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I had problems organized religion for a long time too. I find mindless ritualistic behavior that can't be questioned or explained, quite stupid. I was lucky to have very accepting parents, even though they're quite conservative, they encouraged me to go on a journey of exploring everything.
I've always believed in God because science's everything-is-a-coincidence principle never really resonated with me. I also believed the Creator would send a message to us or that there was some answer in the universe, because we are a creation that always questions. I thought 'why make us this way if you didn't want us to question?'. In my research and exploration of all the different groups in the world , I started to see some universal trends which made me feel... if there was a true religion on the earth, it would encompass all those to a degree, in an 'Ockham's razor' fashion. I felt again that, if so many people over time and culture felt the pull to find God or create a set of rules to worship God, or find meaning in the world, there must be something programmed into our creation that makes us this way, this was put there for a reason at the very least. etc
Another realization I had was that humans are so d*** flawed, if a religion doesn't include regular spiritual cleansing or bringing back to humility, and/or if there is too much room for interpretation, we will cling to those flaws and push our perspective on everything, eventually twisting what may have been the truth, into something ugly and disfigured, and not even be able to see that's what we're doing. Because our own weaknesses takes something essential beautiful and kind and good, and twist it to suit our selfishness. I always thought that was very connected to how every religion seems to have a force of good and origin, and a force for bad and destruction.

...I'm obviously over simplifying all the things I found, and I don't really have the words to describe this well... but this post is already a novel so I'm not going to go more in depth here -_-;

In the end I settled on a religion. I'm quite happy, I don't follow it the way the people of this generation might, but try to follow the way it is written and was originally followed. Which sometimes makes me seem much more conservative than them and sometimes more liberal. That to me, seems like the true message of God. I am always open to criticism though, because I understand that my own perspective is biased and flawed and feel that to be overly obsessed with it is a bad idea. Also I'm sure I haven't understood every culture's or group's religion perfectly and acknowledge I may have missed something/not had enough maturity to understand it. All in all, this journey has more than enough information and content to occupy me the short few years we are alive, even if it's all rubbish in the end, I feel spiritually fulfilled and have much to look forward to! Also thinking in such a way lets me talk to/have deep connections with people of all faiths and spiritual inclinations.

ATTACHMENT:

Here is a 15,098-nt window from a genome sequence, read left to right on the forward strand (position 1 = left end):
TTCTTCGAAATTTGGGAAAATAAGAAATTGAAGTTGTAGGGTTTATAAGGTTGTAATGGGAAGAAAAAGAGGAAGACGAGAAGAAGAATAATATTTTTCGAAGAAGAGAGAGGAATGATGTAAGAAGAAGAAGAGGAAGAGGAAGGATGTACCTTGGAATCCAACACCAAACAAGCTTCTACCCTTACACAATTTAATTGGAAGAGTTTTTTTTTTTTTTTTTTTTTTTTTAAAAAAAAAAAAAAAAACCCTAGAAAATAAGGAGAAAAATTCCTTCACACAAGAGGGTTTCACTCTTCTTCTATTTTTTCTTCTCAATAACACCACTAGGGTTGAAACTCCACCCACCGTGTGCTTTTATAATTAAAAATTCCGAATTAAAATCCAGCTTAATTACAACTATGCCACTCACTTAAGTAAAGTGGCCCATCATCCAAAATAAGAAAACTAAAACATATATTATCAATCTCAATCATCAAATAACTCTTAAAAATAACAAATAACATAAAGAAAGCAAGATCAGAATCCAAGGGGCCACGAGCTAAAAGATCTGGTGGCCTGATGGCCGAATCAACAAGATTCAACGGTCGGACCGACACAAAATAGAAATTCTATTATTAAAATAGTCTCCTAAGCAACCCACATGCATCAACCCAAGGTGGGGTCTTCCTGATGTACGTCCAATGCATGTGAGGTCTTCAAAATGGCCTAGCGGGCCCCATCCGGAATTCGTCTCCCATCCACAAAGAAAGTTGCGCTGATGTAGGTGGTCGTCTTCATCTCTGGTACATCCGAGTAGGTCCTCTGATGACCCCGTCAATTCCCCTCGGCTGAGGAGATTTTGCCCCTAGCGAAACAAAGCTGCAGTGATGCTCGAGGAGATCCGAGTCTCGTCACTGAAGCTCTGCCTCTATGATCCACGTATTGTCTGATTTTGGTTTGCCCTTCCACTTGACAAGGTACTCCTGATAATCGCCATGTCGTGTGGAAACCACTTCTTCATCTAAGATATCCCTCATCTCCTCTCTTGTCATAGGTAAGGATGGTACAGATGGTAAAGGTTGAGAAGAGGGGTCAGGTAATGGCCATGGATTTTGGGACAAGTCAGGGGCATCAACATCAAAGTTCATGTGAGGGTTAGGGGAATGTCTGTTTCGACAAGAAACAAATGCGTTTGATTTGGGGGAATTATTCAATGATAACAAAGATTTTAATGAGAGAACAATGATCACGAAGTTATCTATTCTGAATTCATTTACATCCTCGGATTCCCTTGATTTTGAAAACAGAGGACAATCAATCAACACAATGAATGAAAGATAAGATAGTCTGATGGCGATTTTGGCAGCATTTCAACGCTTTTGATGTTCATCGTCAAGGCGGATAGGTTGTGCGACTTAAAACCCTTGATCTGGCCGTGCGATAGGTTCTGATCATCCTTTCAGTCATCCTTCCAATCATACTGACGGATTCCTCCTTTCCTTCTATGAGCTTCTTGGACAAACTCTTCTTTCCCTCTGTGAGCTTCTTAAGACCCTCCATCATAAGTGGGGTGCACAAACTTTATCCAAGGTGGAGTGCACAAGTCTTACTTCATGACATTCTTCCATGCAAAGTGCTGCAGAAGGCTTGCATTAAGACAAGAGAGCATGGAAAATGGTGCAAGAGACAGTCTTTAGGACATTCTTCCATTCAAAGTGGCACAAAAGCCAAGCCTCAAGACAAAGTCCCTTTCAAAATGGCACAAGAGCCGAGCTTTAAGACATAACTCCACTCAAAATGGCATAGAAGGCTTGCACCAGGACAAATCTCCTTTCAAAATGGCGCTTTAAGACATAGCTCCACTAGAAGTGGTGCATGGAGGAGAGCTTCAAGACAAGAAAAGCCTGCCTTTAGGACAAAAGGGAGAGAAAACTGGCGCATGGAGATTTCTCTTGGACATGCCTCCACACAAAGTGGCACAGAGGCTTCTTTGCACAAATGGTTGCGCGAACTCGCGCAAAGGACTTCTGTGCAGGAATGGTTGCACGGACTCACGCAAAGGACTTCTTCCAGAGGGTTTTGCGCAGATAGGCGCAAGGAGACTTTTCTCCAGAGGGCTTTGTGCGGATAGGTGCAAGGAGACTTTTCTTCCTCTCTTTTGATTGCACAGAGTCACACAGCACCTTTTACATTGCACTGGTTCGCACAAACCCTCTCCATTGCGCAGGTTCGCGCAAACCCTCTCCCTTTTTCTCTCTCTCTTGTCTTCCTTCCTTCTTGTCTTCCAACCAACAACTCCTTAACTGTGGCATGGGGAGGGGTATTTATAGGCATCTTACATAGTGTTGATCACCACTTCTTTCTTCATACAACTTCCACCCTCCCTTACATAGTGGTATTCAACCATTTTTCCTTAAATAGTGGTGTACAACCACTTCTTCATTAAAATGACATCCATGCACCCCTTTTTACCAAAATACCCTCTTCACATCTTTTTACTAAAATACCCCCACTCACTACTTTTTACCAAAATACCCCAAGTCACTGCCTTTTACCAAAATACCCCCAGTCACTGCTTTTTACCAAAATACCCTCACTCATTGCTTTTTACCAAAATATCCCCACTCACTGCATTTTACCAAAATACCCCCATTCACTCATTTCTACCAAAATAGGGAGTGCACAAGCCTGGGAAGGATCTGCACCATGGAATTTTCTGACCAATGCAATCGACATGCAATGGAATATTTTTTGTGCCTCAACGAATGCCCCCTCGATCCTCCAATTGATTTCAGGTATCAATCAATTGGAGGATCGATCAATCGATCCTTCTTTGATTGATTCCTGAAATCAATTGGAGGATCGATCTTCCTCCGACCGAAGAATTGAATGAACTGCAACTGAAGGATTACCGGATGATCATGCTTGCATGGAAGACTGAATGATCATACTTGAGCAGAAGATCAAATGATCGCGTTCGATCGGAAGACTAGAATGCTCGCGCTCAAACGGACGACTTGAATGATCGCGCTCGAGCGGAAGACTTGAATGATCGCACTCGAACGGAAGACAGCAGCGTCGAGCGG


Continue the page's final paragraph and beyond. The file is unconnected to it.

I think you could just try a spiritual journey like this as an alternative. Study religions and cultures as a study of perspective, not searching for some set of rituals to follow but a perspective on how people think, of how possibilities of a Creator's guidance of us could have come? or just the spectrum of spirituality the human condition experiences?

Also, some meditation groups seem to have a good handle on the deep friendships focused on moral development but no strict policies on God/Gods/Religion, people of all types go there and just focus on connecting with their own experience and also other people and general loving/kind/moral behavior.
 

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A more traditional-leaning martial arts dojo? As their spiritual philosophy is often part and parcel to their training. Perhaps yogo, tai chi, or qigong(chi gong?) if you're looking for something less combat oriented. Both places also often have people who are growth-oriented, which I find easier to establish lasting connections with as well. Just be sure to check out the place before you enroll; some places have different focuses (more on the sparring/competition, more on practical self-defense instead of the spiritual stuff, etc).
 

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I've been an atheist for about 10 years, and every now and then I find myself missing the deep friendships and focus on moral development that I experienced in church. I visit with family now and then, but I can't make myself go often because I just don't believe what they're "selling," and I find a lot of what goes on pretty objectionable. I'm not into woo, so other supernatural ideologies don't fit either.

Have other atheists or non-religious INFJ's found meaningful "spiritual" connection elsewhere?